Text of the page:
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Frost at Midnight -- Samuel Taylor Coleridge

Guest poem sent in by Mark Penney

All this Romantic poetry brought me back to my favorite Romantic poet of
them all, particularly since it's really cold here tonight:
(Poem #1606) Frost at Midnight
 The frost performs its secret ministry,
 Unhelped by any wind.  The owlet's cry
 Came loud--and hark, again! Loud as before.
 The inmates of my cottage, all at rest,
 Have left me to that solitude, which suits
 Abstruser musings: save that at my side
 My cradled infant slumbers peacefully.
 'Tis calm indeed! So calm, that it disturbs
 And vexes meditation with its strange
 And extreme silentness.  Sea, hill, and wood,
 This populous village!  Sea, and hill, and wood,
 With all the numberless goings-on of life,
 Inaudible as dreams! the thin blue flame
 Lies on my low-burnt fire, and quivers not;
 Only that film, which fluttered on the grate,

 Still flutters there, the sole unquiet thing.
 Methinks, its motion in this hush of nature
 Gives it dim sympathies with me who live,
 Making it a companionable form,
 Whose puny flaps and freaks the idling Spirit
 By its own moods interprets, every where
 Echo or mirror seeking of itself,
 And makes a toy of Thought.

                But O! how oft,
 How oft, at school, with most believing mind,
 Presageful, have I gazed upon the bars,
 To watch that fluttering stranger! and as oft
 With unclosed lids, already had I dreamt
 Of my sweet birth-place and the old church-tower,
 Whose bells, the poor man's only music, rang
 From morn to evening, all the hot Fair-day,
 So sweetly, that they stirred and haunted me
 With a wild pleasure, falling on mine ear
 Most like articulate sounds of things to come!
 So gazed I, till the soothing things I dreamt,
 Lulled me to sleep, and sleep prolonged my dreams!
 And so I brooded all the following morn,
 Awed by the stern preceptor's face, mine eye
 Fixed with mock study on my swimming book:
 Save if the door half opened, and I snatched
 A hasty glance, and still my heart leaped up,
 For still I hoped to see the stranger's face,
 Townsman, or aunt, or sister more beloved,
 My play-mate when we both were clothed alike!

 Dear babe, that sleepest cradled by my side,
 Whose gentle breathings heard in this deep calm,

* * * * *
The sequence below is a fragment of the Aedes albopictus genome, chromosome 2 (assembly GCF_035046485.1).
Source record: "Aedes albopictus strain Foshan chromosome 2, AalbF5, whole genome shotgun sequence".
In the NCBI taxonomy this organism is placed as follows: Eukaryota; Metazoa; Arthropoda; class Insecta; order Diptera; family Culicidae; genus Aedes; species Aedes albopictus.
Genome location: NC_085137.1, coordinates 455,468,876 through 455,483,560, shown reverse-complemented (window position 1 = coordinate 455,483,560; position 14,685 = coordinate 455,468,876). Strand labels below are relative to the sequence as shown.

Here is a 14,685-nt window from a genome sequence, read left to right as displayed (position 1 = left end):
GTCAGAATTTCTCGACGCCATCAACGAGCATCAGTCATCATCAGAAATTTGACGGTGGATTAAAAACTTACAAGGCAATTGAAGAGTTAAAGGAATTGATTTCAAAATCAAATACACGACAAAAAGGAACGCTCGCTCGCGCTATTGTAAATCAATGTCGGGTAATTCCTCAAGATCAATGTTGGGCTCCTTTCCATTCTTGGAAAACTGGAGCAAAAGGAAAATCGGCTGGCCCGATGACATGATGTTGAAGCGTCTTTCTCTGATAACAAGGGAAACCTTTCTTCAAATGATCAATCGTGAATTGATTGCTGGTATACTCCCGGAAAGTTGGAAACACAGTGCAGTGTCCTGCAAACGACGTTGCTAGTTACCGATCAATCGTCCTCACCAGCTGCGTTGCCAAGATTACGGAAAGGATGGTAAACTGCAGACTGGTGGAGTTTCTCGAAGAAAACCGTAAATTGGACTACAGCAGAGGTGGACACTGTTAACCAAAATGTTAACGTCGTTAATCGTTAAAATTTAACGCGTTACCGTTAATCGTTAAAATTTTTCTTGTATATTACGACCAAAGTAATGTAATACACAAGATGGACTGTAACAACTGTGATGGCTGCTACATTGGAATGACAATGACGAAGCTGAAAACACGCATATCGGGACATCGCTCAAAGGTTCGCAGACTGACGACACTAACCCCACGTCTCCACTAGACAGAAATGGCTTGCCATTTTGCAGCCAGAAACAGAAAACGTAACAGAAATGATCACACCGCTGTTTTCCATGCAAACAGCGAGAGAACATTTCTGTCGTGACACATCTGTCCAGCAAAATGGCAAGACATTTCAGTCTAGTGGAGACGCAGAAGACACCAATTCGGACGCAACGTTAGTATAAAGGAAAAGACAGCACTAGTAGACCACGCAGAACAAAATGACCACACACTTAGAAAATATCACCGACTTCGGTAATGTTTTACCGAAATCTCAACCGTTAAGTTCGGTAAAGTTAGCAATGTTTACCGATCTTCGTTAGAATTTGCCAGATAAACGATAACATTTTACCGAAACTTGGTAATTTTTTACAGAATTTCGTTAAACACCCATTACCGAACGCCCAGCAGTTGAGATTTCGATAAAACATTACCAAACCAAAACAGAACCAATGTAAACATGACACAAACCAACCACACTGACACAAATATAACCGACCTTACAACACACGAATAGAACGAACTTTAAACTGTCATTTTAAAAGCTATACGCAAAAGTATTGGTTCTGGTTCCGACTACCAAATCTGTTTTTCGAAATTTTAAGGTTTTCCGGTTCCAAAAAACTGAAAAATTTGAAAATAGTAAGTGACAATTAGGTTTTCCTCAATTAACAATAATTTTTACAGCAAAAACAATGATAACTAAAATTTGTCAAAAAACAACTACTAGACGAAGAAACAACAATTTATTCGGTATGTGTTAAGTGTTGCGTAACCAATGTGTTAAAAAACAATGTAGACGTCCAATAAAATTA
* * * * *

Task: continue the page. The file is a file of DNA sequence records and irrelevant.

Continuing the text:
Fill up the interspersed vacancies
 And momentary pauses of the thought.
 My babe so beautiful! It thrills my heart
 With tender gladness, thus to look at thee,
 And think that thou shalt learn far other lore,
 And in far other scenes!  For I was reared
 In the great city, pent 'mid cloisters dim,
 And saw nought lovely but the sky and stars.
 But thou, my babe! Shalt wander like a breeze
 By lakes and sandy shores, beneath the crags
 Of ancient mountain, and beneath the clouds,
 Which image in their bulk both lakes and shores
 And mountain crags: so shalt thou see and hear
 The lovely shapes and sounds intelligible
 Of that eternal language, which thy God
 Utters, who from eternity doth teach
 Himself in all, and all things in himself.
 Great universal teacher! He shall mould
 Thy spirit, and by giving make it ask.

 Therefore all seasons shall be sweet to thee,
 Whether the summer clothe the general earth
 With greenness, or the redbreast sit and sing
 Betwixt the tufts of snow on the bare branch
 Of mossy apple-tree, while the nigh thatch
 Smokes in the sun-thaw; whether the eave-drops fall
 Heard only in the trances of the blast,
 Or if the secret ministry of frost
 Shall hang them up in silent icicles,
 Quietly shining to the quiet Moon.
-- Samuel Taylor Coleridge
One of the great things about the Romantics is their spectacular reinvention
of blank verse.  You could read "Frost at Midnight" almost without the
awareness that there was conscious effort put into the meter. It's just a
guy, looking out the window, watching his world freeze over, admiring its
beauty, and then letting his mind wander from there.  And yet it's in this
most astoundingly beautiful and perfect, yet conversational, blank verse.

Coleridge notes that films in one's grate are referred to as "strangers,
supposed to portend the arrival of some absent friend."

This poem captures the perfect beauty and stillness of a cold winter night
better than any other poem I know.  It's so still that the frost actually
represents action; it's practically a living thing, performing its secret
ministry.  And then it's something so small and quiet as the motion of the
film in the grate that starts Coleridge's own mind working--quietly too, in
its own way.  A masterpiece.



Minstrels has run three Coleridge poems before, but none since 2000;
none of the previous posts contain anything at all in the way of
biography.  I'm not the Britannica, but here goes:  Coleridge
(1772-1834) was a contemporary and close friend of Wordsworth's; in 1798
the two poets wrote and published the seminal book Lyrical Ballads,
which is generally regarded as the founding document of English
Romanticism.  (The full text is online in several places; go read it!)
Coleridge is also notable as a literary critic and theorist; his
Biographia Literaria is the seminal work in that area.  The most famous
Coleridge poems are undoubtedly Kubla Khan, The Rime of the Ancient
Mariner, and this one.

[Links] has another biography and a
selection of Coleridge's works

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